Hockey Helmet Safety and Certification
Do Hockey Helmets Expire?
Yes, certified-safe hockey helmets have an expiration date, as do hockey eye and face
protectors. All hockey helmets and eye and face protectors are certified and assigned an expiration date
(the date on which the certification expires) by the Hockey Equipment Certification Council (HECC, pronounced
"heck"), based on performance standards set by the American Society for Testing and Materials (ASTM) and
Canadian Standards Association (CSA). The HECC certification is good for 6 ½
years—that's how long accredited testing has shown hockey helmets provide the expected
protection for players.
Why is Hockey Helmet Certification Necessary?
Over time and through regular use and repeated impacts, tests have shown that helmets lose protective
qualities. That's why when HECC certification expires, consider a new hockey helmet. Also consider replacing the
helmet and face and eye protector if you see any visible cracks in the plastic outer shell (that means the shell
won't dissipate the force of an impact the way it's designed to), or if the gear no longer fits the player. To
work properly and protect the player, a helmet must fit properly.
Who the HECC?
HECC describes itself as "an independent volunteer organization for the purpose of selecting standards
including test methods and other requirements for certifying playing equipment used in the sport of ice hockey."
The HECC certification sticker is usually found on the back of the helmet or protective
equipment, and the product literature will tell you more about the HECC certification.
Rest assured, the HECC label shows that the helmet and eye and face protectors you purchase are certified for
use—for 6 ½ years. Go to hecc.net to see a list of approved products before you make a purchase.
When is Hockey Helmet Certification Required?
According to information from HECC, certified safety equipment is required in any USA Hockey sanctioned league
or event for players up to age 21 or any player in high school playing under the Federation of High School
rules; players in the NCAA must have a HECC certified facemask with a hockey helmet or HECC certified goalie
helmet and facemask. A full-face shield or cage is required for high school, college, and all players under 18.
Always check hockey league rules for safety equipment requirements.
Sizing and Fitting Hockey Helmets
When you buy a new hockey helmet, you want to ensure the helmet and eye and face
protectors fit properly. The helmet shouldn't be loose and tip back and forth or side to side on the head, but
should fit snugly and securely particularly when the chin strap is fastened. It should be snug at the brow line,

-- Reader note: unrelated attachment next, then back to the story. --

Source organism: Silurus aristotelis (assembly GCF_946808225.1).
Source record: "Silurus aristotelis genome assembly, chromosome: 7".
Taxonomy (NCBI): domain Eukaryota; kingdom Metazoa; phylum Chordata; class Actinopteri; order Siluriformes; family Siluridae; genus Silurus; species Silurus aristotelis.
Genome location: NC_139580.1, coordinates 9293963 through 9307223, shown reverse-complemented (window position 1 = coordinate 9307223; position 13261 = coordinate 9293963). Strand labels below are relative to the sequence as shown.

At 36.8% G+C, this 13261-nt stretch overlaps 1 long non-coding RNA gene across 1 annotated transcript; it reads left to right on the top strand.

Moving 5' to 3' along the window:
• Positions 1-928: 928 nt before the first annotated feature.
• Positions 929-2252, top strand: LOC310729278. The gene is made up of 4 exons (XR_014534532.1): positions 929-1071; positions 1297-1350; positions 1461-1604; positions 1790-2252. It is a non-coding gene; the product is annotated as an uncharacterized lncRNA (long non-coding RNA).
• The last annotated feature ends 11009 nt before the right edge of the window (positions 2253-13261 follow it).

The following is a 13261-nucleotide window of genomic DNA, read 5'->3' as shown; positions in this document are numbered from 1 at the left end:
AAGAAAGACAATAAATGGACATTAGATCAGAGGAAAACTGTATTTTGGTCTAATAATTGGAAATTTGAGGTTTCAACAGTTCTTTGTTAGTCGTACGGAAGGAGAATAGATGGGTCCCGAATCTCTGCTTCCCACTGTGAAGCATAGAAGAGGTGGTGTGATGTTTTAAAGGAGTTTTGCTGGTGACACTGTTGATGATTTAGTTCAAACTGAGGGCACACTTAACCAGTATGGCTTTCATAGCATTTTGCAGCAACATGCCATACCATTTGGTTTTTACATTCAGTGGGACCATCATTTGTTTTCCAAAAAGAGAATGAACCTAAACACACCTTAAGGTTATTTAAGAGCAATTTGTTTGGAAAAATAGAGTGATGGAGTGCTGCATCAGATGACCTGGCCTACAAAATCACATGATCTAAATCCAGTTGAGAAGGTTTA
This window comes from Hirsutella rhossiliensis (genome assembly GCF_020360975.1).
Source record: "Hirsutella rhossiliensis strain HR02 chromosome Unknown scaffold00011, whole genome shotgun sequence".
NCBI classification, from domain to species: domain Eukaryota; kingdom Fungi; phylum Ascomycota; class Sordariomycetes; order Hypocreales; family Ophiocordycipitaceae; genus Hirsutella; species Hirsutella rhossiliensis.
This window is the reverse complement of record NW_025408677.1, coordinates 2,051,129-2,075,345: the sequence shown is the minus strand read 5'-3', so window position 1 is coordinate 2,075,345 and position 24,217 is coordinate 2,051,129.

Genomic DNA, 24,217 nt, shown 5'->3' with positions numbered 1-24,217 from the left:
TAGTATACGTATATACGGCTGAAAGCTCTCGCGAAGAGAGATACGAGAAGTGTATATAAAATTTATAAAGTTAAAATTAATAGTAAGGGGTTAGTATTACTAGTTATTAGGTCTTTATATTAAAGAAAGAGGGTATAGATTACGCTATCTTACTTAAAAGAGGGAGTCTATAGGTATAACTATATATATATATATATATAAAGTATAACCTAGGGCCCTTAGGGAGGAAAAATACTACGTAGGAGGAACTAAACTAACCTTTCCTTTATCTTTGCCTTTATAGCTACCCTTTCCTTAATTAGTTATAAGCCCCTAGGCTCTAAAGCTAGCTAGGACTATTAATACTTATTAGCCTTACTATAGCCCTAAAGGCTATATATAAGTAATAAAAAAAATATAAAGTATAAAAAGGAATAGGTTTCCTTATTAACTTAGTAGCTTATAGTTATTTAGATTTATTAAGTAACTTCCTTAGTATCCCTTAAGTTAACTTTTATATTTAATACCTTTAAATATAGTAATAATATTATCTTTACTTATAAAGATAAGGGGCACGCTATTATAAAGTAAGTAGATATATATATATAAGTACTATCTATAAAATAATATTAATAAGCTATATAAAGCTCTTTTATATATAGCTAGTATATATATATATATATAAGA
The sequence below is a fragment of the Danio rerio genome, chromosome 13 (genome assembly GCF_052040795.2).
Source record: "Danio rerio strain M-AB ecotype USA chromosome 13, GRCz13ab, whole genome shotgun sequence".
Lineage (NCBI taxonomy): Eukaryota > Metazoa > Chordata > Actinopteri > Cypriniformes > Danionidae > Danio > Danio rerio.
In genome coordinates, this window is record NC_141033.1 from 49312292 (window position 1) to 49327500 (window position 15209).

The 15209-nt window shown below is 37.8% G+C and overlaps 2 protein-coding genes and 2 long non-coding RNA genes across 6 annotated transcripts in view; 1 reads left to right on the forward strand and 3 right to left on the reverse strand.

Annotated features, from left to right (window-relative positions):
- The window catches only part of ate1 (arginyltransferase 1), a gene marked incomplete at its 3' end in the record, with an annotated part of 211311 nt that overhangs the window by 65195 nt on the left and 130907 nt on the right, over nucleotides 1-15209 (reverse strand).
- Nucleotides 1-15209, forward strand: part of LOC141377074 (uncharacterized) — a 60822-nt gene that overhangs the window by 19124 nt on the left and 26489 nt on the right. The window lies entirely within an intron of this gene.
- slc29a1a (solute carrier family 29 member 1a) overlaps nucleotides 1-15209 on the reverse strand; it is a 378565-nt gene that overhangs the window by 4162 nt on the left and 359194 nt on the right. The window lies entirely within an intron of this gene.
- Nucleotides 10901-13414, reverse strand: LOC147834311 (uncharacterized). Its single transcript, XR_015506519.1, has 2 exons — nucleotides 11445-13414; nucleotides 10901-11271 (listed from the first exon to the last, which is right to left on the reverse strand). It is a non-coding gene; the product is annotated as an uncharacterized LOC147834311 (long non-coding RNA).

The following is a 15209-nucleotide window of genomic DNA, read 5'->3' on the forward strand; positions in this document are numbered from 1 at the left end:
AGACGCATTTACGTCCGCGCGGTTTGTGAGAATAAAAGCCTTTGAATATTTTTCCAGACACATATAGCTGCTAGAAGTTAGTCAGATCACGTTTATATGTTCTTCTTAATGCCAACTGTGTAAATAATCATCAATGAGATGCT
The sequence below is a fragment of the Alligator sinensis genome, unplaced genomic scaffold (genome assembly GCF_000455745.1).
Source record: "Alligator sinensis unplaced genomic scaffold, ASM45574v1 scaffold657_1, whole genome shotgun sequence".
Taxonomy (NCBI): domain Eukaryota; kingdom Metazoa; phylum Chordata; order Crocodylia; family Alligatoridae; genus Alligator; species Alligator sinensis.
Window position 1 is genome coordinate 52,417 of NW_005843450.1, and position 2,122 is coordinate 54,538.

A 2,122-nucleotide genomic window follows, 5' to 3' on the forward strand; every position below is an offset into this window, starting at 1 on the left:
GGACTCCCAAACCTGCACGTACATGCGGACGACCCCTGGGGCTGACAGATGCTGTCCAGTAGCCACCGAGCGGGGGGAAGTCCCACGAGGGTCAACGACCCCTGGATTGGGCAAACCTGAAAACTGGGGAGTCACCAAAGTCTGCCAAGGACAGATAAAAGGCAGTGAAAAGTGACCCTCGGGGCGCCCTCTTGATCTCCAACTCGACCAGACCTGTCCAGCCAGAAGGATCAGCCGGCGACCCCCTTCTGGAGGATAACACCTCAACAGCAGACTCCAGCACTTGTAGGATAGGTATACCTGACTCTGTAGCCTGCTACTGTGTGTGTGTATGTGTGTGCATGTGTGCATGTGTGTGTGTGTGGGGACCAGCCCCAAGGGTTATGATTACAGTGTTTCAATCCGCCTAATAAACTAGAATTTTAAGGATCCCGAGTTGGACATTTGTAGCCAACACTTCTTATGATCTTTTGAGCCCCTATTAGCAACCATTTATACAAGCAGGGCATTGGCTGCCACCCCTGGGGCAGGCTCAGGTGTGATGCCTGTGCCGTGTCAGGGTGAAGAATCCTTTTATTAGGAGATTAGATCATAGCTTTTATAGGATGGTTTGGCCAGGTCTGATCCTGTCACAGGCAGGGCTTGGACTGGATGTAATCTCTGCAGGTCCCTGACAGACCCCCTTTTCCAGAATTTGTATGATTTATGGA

crown, and temples. If the helmet feels too tight and pinches or squeezes, adjust it according to product
instructions. Or maybe it's time for a new one—growing players outgrow helmets, of course.
Also, make sure the eye or face protector stays securely in place on the helmet. Follow the product
instructions when mounting the eye or face protector and adjust the helmet fit as needed.
Important note: Purchasing used helmets and eye and face protectors is NOT
recommended, even if the expiration date hasn't passed, as you won't know how many impacts the gear sustained or
how severe they were. Also, certifications are void on any resale.
What are Hockey Helmets Made Of?
Helmets are made of high-impact resistant plastic called vinyl nitrate (VN) that disperses force from the point
of contact. The liner is made of padding that's usually adjustable for the best fit; this is either vinyl
nitrile foam or expanded polypropylene (EPP) foam, which further dampens or dissipates the force of impacts.
Hockey helmets often have removable liners of soft foam or gel pads for a comfortable yet secure fit.
Play Safe, Be Protected
Today, a hockey helmet is standard and accepted equipment to guard against flying sticks and hockey pucks,
falls on the ice, or impacts with other players or the boards. A hockey helmet cannot prevent a concussion, but
a properly fitted helmet will protect the wearer and help mitigate the outcome of an impact to some degree.
Helmet and eye and face protectors are continually improved by manufacturers, so stay tuned to this site for
gear updates. Pure Hockey always offers the most current HECC-certified hockey safety equipment and we want to
see you and your loved ones on skates for many years to come.
Some Hockey Helmet History
Hockey as a professional sport dates back to around the early 1900s, and helmets did not become required
equipment (believe it or not!) for players joining the National Hockey League (NHL) until 1979. "The
introduction of the helmet rule will be an additional safety factor," said then-NHL President John Ziegler.
Players under contract with an NHL team who preferred not to wear a helmet at that time could sign a liability
waiver. Nowadays, all NHL players wear helmets and
eye and face protection, and well-known players such as Mark Messier and others have helped design modern
helmets. By the way, the first hockey helmet is credited to Barney Stanley in 1927, whose prototype was
nevertheless rejected by the NHL. Serious injuries among players prompted some league players to start wearing
helmets in 1933, though intermittently. That intermittent use continued until the 1979 NHL rule change requiring